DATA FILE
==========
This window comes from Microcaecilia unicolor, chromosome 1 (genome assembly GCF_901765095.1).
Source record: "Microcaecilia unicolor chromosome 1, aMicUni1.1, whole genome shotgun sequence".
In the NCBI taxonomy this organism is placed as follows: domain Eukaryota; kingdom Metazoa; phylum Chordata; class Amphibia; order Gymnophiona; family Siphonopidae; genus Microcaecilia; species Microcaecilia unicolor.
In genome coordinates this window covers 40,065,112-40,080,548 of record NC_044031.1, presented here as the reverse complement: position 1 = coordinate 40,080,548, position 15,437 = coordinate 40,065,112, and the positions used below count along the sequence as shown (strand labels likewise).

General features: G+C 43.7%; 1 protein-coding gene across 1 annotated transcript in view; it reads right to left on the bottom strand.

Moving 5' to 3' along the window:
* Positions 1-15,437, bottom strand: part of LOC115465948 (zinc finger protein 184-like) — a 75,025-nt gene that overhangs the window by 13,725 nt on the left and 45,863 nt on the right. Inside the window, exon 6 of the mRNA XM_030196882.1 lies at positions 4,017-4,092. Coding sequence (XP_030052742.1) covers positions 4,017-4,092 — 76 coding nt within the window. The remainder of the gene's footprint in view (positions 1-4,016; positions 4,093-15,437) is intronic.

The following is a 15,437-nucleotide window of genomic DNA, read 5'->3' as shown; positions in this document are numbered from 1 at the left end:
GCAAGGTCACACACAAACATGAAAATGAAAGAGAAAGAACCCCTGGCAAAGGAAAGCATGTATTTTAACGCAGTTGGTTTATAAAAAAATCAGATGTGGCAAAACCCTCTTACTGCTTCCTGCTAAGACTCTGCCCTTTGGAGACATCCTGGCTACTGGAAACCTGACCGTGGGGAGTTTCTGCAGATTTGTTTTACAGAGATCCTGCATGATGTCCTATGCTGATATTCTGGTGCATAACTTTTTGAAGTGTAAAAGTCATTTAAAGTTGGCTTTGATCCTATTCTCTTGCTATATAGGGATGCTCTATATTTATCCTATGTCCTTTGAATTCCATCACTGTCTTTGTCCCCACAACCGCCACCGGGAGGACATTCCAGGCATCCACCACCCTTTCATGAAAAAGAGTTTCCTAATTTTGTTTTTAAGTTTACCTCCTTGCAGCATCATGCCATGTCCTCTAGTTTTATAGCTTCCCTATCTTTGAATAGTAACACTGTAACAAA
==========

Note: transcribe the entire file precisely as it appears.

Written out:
This window comes from Microcaecilia unicolor, chromosome 1 (genome assembly GCF_901765095.1).
Source record: "Microcaecilia unicolor chromosome 1, aMicUni1.1, whole genome shotgun sequence".
In the NCBI taxonomy this organism is placed as follows: domain Eukaryota; kingdom Metazoa; phylum Chordata; class Amphibia; order Gymnophiona; family Siphonopidae; genus Microcaecilia; species Microcaecilia unicolor.
In genome coordinates this window covers 40,065,112-40,080,548 of record NC_044031.1, presented here as the reverse complement: position 1 = coordinate 40,080,548, position 15,437 = coordinate 40,065,112, and the positions used below count along the sequence as shown (strand labels likewise).

General features: G+C 43.7%; 1 protein-coding gene across 1 annotated transcript in view; it reads right to left on the bottom strand.

Moving 5' to 3' along the window:
* Positions 1-15,437, bottom strand: part of LOC115465948 (zinc finger protein 184-like) — a 75,025-nt gene that overhangs the window by 13,725 nt on the left and 45,863 nt on the right. Inside the window, exon 6 of the mRNA XM_030196882.1 lies at positions 4,017-4,092. Coding sequence (XP_030052742.1) covers positions 4,017-4,092 — 76 coding nt within the window. The remainder of the gene's footprint in view (positions 1-4,016; positions 4,093-15,437) is intronic.

The following is a 15,437-nucleotide window of genomic DNA, read 5'->3' as shown; positions in this document are numbered from 1 at the left end:
GCAAGGTCACACACAAACATGAAAATGAAAGAGAAAGAACCCCTGGCAAAGGAAAGCATGTATTTTAACGCAGTTGGTTTATAAAAAAATCAGATGTGGCAAAACCCTCTTACTGCTTCCTGCTAAGACTCTGCCCTTTGGAGACATCCTGGCTACTGGAAACCTGACCGTGGGGAGTTTCTGCAGATTTGTTTTACAGAGATCCTGCATGATGTCCTATGCTGATATTCTGGTGCATAACTTTTTGAAGTGTAAAAGTCATTTAAAGTTGGCTTTGATCCTATTCTCTTGCTATATAGGGATGCTCTATATTTATCCTATGTCCTTTGAATTCCATCACTGTCTTTGTCCCCACAACCGCCACCGGGAGGACATTCCAGGCATCCACCACCCTTTCATGAAAAAGAGTTTCCTAATTTTGTTTTTAAGTTTACCTCCTTGCAGCATCATGCCATGTCCTCTAGTTTTATAGCTTCCCTATCTTTGAATAGTAACACTGTAACAAA